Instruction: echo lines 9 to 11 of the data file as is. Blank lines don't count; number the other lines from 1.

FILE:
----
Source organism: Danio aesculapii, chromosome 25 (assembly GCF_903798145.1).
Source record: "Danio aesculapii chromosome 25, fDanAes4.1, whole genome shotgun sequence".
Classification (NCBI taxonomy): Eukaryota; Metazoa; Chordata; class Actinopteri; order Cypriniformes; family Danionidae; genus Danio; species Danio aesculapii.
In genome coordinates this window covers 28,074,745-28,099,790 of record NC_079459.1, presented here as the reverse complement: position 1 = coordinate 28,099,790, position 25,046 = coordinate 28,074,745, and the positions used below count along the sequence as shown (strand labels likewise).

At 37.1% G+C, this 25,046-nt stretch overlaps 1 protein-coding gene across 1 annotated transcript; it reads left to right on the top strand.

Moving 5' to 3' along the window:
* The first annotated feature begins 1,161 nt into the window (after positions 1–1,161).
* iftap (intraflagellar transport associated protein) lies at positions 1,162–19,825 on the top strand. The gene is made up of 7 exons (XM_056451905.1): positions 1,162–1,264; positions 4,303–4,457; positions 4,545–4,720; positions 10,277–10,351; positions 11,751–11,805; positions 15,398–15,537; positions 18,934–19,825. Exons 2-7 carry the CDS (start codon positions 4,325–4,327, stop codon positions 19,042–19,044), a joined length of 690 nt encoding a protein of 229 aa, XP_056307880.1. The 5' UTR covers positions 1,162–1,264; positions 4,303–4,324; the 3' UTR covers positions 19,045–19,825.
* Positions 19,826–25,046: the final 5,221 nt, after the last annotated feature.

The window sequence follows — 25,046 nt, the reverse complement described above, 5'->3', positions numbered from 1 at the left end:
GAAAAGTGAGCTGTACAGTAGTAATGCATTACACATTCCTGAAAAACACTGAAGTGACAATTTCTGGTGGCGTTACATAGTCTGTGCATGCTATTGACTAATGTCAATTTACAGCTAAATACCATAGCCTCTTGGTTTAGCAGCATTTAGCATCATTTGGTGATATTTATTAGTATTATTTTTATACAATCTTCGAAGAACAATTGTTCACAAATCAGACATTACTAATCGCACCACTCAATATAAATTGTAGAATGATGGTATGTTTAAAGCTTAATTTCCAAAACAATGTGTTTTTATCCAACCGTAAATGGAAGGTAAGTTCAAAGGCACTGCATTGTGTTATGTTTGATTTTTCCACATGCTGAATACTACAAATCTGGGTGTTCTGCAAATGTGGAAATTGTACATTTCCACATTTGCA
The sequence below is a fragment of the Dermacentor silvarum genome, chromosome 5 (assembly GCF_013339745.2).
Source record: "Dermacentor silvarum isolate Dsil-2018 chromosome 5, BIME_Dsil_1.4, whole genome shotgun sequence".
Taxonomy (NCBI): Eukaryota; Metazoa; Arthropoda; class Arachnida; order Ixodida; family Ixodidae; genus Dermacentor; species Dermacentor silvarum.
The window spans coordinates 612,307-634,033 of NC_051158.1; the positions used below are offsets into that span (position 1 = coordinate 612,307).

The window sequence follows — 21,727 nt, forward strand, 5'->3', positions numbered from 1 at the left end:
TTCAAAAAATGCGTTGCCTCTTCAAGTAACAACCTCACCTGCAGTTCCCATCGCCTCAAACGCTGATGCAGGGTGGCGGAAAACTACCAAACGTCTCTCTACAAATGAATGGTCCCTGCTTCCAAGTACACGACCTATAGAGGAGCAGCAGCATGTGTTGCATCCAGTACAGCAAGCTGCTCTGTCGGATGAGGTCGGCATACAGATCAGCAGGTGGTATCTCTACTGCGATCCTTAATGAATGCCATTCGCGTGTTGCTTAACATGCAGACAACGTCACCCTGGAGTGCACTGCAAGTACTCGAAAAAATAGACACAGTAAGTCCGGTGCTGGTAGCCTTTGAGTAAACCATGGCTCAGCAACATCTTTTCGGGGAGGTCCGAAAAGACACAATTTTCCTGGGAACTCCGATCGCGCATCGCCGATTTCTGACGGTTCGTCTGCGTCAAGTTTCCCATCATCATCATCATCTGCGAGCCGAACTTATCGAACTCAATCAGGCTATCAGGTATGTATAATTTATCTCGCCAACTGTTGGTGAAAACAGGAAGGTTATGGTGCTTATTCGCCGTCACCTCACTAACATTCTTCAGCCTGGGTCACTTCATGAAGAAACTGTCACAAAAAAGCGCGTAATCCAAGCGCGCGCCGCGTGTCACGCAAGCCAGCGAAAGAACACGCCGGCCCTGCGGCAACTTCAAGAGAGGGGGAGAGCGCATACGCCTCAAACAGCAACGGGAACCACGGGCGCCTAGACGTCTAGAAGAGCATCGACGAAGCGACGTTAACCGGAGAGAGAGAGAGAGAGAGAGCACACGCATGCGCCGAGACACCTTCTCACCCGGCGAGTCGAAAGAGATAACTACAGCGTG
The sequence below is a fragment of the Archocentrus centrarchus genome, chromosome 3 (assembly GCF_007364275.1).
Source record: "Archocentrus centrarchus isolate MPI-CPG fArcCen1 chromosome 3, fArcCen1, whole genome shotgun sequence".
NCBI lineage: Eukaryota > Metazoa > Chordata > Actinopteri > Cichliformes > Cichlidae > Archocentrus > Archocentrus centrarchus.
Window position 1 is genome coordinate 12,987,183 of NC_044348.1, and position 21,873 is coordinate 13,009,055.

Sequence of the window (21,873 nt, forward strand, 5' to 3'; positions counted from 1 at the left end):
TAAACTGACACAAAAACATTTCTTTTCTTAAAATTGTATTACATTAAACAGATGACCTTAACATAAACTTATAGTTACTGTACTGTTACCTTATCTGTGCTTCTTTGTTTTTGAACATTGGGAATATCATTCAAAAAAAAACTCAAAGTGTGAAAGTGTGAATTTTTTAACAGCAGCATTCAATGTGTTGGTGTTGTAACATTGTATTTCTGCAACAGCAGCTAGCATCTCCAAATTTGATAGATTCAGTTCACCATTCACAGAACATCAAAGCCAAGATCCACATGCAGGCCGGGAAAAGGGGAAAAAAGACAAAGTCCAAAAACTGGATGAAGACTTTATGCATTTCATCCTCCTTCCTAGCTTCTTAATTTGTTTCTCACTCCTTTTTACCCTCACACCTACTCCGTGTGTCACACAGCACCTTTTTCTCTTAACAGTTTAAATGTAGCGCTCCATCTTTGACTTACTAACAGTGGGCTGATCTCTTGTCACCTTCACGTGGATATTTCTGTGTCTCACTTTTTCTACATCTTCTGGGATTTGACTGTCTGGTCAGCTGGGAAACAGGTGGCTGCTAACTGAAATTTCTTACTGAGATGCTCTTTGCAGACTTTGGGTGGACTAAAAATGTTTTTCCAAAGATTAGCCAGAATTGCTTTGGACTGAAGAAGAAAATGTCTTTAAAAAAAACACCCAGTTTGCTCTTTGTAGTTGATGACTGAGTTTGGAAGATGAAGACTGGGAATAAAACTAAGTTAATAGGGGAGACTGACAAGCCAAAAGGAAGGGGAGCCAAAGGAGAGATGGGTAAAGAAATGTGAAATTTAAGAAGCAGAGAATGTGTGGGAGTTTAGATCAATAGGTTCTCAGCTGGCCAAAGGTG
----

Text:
* Positions 19,826–25,046: the final 5,221 nt, after the last annotated feature.

The window sequence follows — 25,046 nt, the reverse complement described above, 5'->3', positions numbered from 1 at the left end:
GAAAAGTGAGCTGTACAGTAGTAATGCATTACACATTCCTGAAAAACACTGAAGTGACAATTTCTGGTGGCGTTACATAGTCTGTGCATGCTATTGACTAATGTCAATTTACAGCTAAATACCATAGCCTCTTGGTTTAGCAGCATTTAGCATCATTTGGTGATATTTATTAGTATTATTTTTATACAATCTTCGAAGAACAATTGTTCACAAATCAGACATTACTAATCGCACCACTCAATATAAATTGTAGAATGATGGTATGTTTAAAGCTTAATTTCCAAAACAATGTGTTTTTATCCAACCGTAAATGGAAGGTAAGTTCAAAGGCACTGCATTGTGTTATGTTTGATTTTTCCACATGCTGAATACTACAAATCTGGGTGTTCTGCAAATGTGGAAATTGTACATTTCCACATTTGCA